5/28/2005

Echos from the past

Filed under: — stan @ 10:52 pm

Every Memorial Day weekend there is something that happens near here, because we have fighter airplanes from World War II flying over our house. It’s kind of odd, but also interesting. The sound is distinctive, and quite different from any other kind of current airplane. It’s not every day that you have a piece of history flying overhead.

4/24/2005

Playing tourist

Filed under: — stan @ 6:13 pm

One of the great things about living in L.A. is that we can just go out and play tourist any time we want. So today was the day.

We went over to West Hollywood and had lunch at the French Quarter, which is one of the big gay hangouts for Sunday brunch. The food is pretty good, too. And for us, it’s a chance to see what it’s like to be in the minority.

Next, we went to the Hustler Hollywood store. I got a DVD player for my 10th anniversary at my job, so we wanted to get something to play in it. Outside the store, we saw Ron Jeremy’s hand prints in the concrete. They had several others, but he was the one we are most familiar with.

After that, we went back to Hollywood Boulevard. Along the way, we passed Rock-n-Roll Ralphs on Sunset. We used to shop there sometimes when we lived in Hollywood, and it was always an adventure. When we parked, we saw the to the Skooby’s Hot Dogs car, as well as the dancing shoes on the parking structure. Then we went to the Erotic Museum for the Hollywood Sex Gods exhibit. It was interesting, giving the history of movie censorship from the Hays Code up through the establishment of the present ratings system, as well as a little bit of history of the association of porn and Los Angeles. We also saw some original Vargas Girls, Hugh Hefner’s robe, slippers, and pipe, and the inside of a Real Doll. Yikes. It looked kind of like the Terminator’s love-doll fantasy, with the metal skeleton exposed.

When we left to come home, we passed the former Pussycat Theater on Hollywood Boulvard. I find it immensely amusing that the former smut palace, done in by the invention of the VCR, has found new life as a church.

4/22/2005

Some fun on a Friday

Filed under: — stan @ 10:44 pm

Today, Lucinda’s class did a little performance at lunchtime. The had been rehearsing some songs for the last few weeks, and today was the day that they invited the parents to come and see. So they all filed in and took their places on the front steps of the school. They sang “It’s a Grand Old Flag”, “America the Beautiful”, “God Bless America”, and “My Country ‘Tis of Thee”. It was all very cute.

It was also an interesting adventure, since I rode my bike to the school from the office. It’s about 5.5 miles, and the last bit is pretty steep uphill. It wasn’t bad, though. I’ve done it before. And on the way back, I passed by some filming near Caltech. Whatever this was, it was a big shoot. There were trucks and trailers parked along the streets for a couple of blocks on both sides.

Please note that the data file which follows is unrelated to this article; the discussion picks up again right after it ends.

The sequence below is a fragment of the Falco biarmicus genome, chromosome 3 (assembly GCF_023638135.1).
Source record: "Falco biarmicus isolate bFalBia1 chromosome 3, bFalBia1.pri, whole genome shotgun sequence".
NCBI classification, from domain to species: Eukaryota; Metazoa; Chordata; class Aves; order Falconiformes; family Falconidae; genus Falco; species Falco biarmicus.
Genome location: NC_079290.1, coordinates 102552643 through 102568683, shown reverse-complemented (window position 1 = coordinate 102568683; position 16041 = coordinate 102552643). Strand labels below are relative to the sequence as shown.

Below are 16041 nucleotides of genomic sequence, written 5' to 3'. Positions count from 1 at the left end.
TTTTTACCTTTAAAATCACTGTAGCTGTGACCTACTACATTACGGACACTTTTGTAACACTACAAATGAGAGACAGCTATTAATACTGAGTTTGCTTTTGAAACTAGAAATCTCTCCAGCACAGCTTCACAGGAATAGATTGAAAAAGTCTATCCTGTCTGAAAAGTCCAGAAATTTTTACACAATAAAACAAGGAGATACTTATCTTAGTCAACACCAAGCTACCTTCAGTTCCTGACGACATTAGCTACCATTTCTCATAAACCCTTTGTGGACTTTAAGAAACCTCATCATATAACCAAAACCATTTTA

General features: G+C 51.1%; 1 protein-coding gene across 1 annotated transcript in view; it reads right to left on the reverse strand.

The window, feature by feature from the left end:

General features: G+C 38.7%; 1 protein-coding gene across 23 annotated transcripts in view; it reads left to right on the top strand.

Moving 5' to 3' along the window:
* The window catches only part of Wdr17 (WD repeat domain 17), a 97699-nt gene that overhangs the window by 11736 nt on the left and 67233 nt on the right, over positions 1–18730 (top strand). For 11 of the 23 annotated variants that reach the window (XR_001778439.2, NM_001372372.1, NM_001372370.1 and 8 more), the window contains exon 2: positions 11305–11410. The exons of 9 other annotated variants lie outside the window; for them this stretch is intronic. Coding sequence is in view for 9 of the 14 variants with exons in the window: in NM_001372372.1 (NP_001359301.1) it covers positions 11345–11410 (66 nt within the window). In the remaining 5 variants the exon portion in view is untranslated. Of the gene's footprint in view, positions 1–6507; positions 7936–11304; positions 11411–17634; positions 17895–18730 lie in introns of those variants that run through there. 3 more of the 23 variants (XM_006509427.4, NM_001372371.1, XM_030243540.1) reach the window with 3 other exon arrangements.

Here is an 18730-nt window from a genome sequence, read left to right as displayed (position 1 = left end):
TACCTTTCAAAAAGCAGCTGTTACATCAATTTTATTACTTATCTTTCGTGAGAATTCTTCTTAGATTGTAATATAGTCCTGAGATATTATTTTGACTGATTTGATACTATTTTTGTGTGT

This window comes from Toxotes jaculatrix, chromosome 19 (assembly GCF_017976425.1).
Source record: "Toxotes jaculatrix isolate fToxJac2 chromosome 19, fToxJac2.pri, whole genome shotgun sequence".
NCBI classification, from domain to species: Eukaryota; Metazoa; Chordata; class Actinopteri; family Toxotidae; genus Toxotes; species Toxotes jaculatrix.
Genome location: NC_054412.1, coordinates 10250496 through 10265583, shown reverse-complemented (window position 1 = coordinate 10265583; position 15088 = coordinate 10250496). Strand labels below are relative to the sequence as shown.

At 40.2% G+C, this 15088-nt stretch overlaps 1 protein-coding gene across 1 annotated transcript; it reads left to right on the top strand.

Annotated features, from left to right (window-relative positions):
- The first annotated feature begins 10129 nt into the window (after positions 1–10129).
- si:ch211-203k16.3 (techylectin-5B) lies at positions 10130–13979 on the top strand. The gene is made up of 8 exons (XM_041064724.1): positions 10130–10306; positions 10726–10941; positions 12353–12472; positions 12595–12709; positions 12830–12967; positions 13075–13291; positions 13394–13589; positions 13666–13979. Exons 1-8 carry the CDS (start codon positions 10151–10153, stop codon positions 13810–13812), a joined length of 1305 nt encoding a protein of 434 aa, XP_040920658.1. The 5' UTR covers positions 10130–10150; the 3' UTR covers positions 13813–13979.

4/17/2005

Neon Art Opening Party

Filed under: — stan @ 1:45 pm

On Saturday night, we went to the opening party for the new exhibit at the Museum of Neon Art in downtown Los Angeles. This year is the 24th anniversary of the museum, and we’ve been going there for almost all of that time. It’s still our favorite art museum.

There was a pretty good crowd there, and lots of nice neon on display. We saw the dancing devil from last time, as well as some new pieces. And they had food there, too. Lucinda and I chowed down on the chocolate chip cookies. After riding 66 miles that morning, I figured I’d earned some.

There were a number of religious-themed pieces. There was Jesus on a cross decorated with neon and peeps. There was also Jesus painted on beer-bottle caps. There were also some animal pieces. One had a neon frog leaping into a pond, another had a neon frog skeleton, and a third had an animal skull with neon antlers. It was fun.

4/2/2005

Insert a quarter to activate the Devil

Filed under: — stan @ 6:08 pm

dancing devilWe went to the Museum of Neon Art today. This is the last weekend for the current exhibit, so we wanted to see it before it went away. And we were not disappointed.

The exhibit had two parts. One part was neon beer signs and old neon business signs from the ’50s. There were some great old signs there, although sadly, the ceiling was too low for some. So we had to make do with the neon sign for “Al’s LIQ”, because that was all that would fit. The other part of the exhibit was neon and other electric sculptures. One piece we particularly liked was “A Dime a Dance”. This was a four-foot-tall Satan puppet on strings. He was standing on top of a lucite box with a neon sign inside it. The card said, “Insert a quarter to activate the Devil”. We just couldn’t resist that. The speakers began to play “Pipeline”, and the Devil danced for us. It was great fun.

After dancing with the Devil, we went outside and Lucinda played in the park next to the museum. Then we went to Chinatown and had Dim Sum at Empress Pavillion.. We’ve been going there since it opened in 1989 or so. It’s always packed, even though I think the food is a bit overrated. The restaurants in San Gabriel are just as good or better. But Empress Pavillion is still one of the best-known Dim Sum places in L.A. And it was good.